“Say what you will....I have my doubts about a "renaissance" of Black gay nightlife in Philly. Yeah, maybe the hip-hop heads will have some new places to go, but the real "par-tay" atmosphere of yesterday is goneeeeeeeee. Many young gays tell me they so hate they missed the days when we really went to clubs to dance and sweat and lose our minds for a minute. It is my observation that hip-hop and the "home thug" culture really killed house music and it began to go downhill from there. For some reason the younger generation tends to not know how to socialize..going to the club and standing around in cliques. To have to relegate yourself to only a certain night of the week...or that Friday of the month when a party happens...should tell you how slim your choices are. Gone are the days when you had to figure out which venue was going to serve your needs becasue there were so many to choose from.”

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17. Kira4u2 said... on Jun 20, 2011 at 02:16AM

“Damn im african -amrician in live in New Orleans some friends and myself were planning a vacation in Philly . But after reading this blog im having second thoughts who knew Philly was soo divided im shocked and diappointed.”

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18. curious daytonian said... on Jul 11, 2011 at 12:05PM

“where are the black gay bars in Philly as of July 11th,2011?”

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19. JJDuwey said... on Aug 27, 2011 at 03:44PM

“I am a black gay male and I moved to Philadelphia from Chicago about two years ago for graduate school. I have been to Shampoo, XO Lounge, Heat, Rum Bar, Gayborhood establishments, and even smaller social events catering to the black gay community. I have lived in 8 states and Philadelphia is by far the most cliquey city I have ever lived in. There is indeed segregation between white and black partygoers (with Asians, Latinos, and other minorities mostly excluded from the dominant narrative as was the case with this article), but I have not been welcomed into the black gay community with open arms either. All the people I have met have turned out to be flaky and my sole gay friend in this city is Jewish. This article did not offer any solutions for a pretty serious problem or provide resources (i.e., club locations, social groups, book clubs, etc.) that could be helpful for someone new to the city or contemplating a visit.”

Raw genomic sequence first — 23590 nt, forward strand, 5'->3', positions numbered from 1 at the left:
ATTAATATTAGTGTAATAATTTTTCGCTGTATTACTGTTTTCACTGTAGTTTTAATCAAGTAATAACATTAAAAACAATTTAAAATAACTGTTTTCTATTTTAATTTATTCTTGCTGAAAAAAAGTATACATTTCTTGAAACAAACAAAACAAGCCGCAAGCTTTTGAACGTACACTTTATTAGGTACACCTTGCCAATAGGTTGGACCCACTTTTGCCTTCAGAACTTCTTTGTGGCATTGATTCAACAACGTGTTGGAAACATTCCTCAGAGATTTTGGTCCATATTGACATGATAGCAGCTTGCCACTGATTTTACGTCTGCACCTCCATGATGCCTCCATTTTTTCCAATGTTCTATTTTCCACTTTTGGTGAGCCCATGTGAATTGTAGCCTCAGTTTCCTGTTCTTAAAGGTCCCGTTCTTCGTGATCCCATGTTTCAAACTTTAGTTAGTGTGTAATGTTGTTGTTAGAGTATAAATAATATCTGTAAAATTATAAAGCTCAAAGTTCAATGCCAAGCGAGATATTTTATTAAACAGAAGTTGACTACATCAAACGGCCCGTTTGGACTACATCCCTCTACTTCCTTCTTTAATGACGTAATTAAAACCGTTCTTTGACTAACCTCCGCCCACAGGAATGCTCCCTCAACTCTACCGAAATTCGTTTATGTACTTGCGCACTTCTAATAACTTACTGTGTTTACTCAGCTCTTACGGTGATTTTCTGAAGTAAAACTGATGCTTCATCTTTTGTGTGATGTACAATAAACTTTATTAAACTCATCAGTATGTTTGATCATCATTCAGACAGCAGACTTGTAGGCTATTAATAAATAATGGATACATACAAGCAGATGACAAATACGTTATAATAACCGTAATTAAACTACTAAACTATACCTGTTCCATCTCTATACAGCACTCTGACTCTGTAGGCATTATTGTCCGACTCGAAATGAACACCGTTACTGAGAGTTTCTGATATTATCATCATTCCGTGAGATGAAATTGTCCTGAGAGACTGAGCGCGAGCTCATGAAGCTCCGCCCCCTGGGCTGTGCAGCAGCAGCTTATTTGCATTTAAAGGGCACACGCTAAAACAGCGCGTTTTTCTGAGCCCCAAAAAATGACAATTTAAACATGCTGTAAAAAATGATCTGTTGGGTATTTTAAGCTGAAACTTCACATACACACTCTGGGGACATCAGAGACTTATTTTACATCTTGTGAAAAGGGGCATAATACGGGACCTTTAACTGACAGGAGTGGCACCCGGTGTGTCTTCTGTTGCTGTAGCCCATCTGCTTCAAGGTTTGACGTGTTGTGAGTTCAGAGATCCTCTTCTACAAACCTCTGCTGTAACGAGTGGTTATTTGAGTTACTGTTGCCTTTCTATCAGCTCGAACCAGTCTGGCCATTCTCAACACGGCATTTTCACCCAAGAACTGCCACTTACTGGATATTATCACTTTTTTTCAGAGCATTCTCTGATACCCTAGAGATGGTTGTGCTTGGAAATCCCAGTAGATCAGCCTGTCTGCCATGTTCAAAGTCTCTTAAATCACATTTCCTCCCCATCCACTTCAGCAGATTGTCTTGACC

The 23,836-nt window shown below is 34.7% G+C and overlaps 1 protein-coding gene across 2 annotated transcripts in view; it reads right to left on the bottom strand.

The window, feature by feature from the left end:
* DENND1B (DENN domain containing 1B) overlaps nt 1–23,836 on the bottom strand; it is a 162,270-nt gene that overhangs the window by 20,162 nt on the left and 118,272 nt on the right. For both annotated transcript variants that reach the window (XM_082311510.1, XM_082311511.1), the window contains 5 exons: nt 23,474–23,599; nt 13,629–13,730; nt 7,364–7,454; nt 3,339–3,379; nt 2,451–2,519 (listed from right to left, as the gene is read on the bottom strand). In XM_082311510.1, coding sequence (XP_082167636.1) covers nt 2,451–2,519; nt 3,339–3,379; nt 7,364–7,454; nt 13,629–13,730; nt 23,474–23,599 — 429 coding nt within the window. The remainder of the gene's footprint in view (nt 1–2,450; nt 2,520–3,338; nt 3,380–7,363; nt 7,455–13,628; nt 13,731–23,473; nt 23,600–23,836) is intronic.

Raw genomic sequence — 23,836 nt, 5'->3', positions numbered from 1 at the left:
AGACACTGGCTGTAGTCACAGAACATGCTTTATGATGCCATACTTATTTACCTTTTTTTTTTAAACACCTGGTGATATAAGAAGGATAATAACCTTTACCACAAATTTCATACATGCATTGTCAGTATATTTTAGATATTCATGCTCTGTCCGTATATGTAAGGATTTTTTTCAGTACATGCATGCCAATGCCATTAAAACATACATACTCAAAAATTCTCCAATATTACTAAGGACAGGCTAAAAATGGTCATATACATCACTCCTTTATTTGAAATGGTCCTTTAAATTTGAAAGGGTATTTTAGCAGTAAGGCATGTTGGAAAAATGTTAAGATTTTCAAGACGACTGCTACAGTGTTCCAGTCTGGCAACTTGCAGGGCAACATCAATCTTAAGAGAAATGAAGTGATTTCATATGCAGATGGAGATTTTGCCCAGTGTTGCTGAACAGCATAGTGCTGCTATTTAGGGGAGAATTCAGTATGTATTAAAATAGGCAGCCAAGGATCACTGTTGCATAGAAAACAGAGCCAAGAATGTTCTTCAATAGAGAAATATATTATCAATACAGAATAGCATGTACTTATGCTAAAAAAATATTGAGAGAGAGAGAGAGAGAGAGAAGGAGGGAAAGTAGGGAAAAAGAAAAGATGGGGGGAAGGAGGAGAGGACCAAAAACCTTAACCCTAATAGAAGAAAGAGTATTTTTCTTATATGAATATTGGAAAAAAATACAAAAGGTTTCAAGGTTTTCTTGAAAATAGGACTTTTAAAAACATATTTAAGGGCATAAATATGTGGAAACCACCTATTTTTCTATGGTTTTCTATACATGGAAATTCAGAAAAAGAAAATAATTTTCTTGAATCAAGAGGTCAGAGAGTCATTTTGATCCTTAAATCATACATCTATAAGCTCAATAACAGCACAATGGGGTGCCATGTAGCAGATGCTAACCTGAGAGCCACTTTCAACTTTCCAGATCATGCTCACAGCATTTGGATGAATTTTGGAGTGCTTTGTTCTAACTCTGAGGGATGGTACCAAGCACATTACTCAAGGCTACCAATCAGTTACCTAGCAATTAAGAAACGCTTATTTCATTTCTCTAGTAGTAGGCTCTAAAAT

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20. racquel m said... on Sep 26, 2011 at 12:27AM

“hey iam racquel i just moved to philly iam gay but i dont knw ware to start ware to go what to do to party some one please help me i need to get out i party hard in dc so i want to keep that going iam a black 29 yr old woman and i love women”

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21. Anonymous said... on Nov 13, 2011 at 12:54PM

“Hi, new to Philly and of course queer. I lived in Houston and the black gay scene was huge, however here, i don't know where to begin. Please help!!!!”

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22. Anonymous said... on Mar 23, 2013 at 12:05PM

“Dear Sir,

Is there a black gay bar in North Phila that I could visit and make friends? I have never been to a gay bar before.

THANK YOU for your advice!!!”

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23. garry g said... on Jun 11, 2013 at 09:41AM

“One night in the late 80's I decided to try something different and went to Woody's. While I was at the door, the doorman nastily asked me for ID. As I was reaching for my wallet, the doorman let in a partygoer who to me was obviously under eighteen and I was well into my twenty's. I put my wallet back in my pants and I left and went to Smart Place and I never went there again. I don't pay to be insulted.”

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24. scott S. said... on Jun 13, 2013 at 12:49PM

“For me, #16Teaserver spelled it all out. Philadelphia's transformation after the death of Catacombs, Chuck's Recovery Room, The Swan Club, Letters/Phase 3, and the emergence of the hip-hop scene ended an era for the (40 and older) crowd who knew what it took to experience true dance entertainment. The true emphasis from 1976 to 1987 for blacks on the East Coast within the nightclub scene was the quality of the DJ(ing), the music itself, and how it moved you, and to give greater credit to three key venues responsible for this: D.C. 's The Clubhouse, Philadelphia's afformentioned Catacombs (whose fame, along with third venue, New York's Paradise Garage) is noted in Europe. And sadly, many may disagree but, in my view, the only way to restore, permanently, the unity and the spirit of this era is for us to hold these gatherings privately, free from guns and violence, and especially hip-hop.”

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25. garry g said... on Jun 20, 2013 at 03:04PM

“Amen Scott S Amen.”